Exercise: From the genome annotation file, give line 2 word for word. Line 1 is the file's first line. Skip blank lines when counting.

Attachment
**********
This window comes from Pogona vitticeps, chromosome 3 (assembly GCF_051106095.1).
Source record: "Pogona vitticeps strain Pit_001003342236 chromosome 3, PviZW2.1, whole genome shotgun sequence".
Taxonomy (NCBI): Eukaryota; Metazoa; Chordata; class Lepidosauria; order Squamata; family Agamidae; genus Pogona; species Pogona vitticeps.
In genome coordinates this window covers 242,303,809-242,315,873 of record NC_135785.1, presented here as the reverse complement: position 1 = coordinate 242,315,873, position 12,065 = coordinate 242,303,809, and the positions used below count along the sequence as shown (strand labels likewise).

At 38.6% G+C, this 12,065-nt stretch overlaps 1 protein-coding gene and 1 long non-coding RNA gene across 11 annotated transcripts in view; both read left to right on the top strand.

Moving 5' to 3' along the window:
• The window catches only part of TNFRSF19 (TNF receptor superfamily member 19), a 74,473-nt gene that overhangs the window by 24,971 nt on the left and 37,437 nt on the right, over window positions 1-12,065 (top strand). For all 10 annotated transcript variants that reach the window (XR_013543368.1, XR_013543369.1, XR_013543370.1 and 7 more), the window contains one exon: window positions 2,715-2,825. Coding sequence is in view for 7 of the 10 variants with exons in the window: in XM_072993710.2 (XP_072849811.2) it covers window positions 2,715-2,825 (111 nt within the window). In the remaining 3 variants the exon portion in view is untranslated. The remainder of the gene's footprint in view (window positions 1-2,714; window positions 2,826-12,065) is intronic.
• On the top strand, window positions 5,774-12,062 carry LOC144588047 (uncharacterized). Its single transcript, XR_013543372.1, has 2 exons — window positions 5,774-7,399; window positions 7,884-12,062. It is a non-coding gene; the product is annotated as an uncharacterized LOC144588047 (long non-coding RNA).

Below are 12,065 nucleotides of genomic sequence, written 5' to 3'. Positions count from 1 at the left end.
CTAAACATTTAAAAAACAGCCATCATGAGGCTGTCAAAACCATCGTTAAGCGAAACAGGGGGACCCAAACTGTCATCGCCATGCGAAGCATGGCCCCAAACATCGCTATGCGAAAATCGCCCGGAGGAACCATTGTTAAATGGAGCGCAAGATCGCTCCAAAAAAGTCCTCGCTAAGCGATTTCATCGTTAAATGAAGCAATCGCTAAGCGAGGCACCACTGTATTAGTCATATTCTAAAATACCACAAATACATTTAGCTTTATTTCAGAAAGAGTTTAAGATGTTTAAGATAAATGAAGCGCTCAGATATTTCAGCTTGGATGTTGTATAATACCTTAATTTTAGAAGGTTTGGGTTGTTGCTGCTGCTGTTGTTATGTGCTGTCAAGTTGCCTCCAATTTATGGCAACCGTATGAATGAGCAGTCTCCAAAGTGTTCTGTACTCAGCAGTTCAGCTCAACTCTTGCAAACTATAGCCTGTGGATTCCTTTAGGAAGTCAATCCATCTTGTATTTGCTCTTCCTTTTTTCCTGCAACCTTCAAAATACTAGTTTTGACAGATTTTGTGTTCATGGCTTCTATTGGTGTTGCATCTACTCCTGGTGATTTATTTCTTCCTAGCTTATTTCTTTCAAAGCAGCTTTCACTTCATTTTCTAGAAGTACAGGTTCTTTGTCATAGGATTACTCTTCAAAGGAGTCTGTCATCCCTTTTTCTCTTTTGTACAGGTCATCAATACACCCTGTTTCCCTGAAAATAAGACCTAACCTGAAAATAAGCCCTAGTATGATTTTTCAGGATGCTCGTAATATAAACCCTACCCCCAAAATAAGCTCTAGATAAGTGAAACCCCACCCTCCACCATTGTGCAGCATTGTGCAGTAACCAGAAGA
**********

Source record: "Pogona vitticeps strain Pit_001003342236 chromosome 3, PviZW2.1, whole genome shotgun sequence".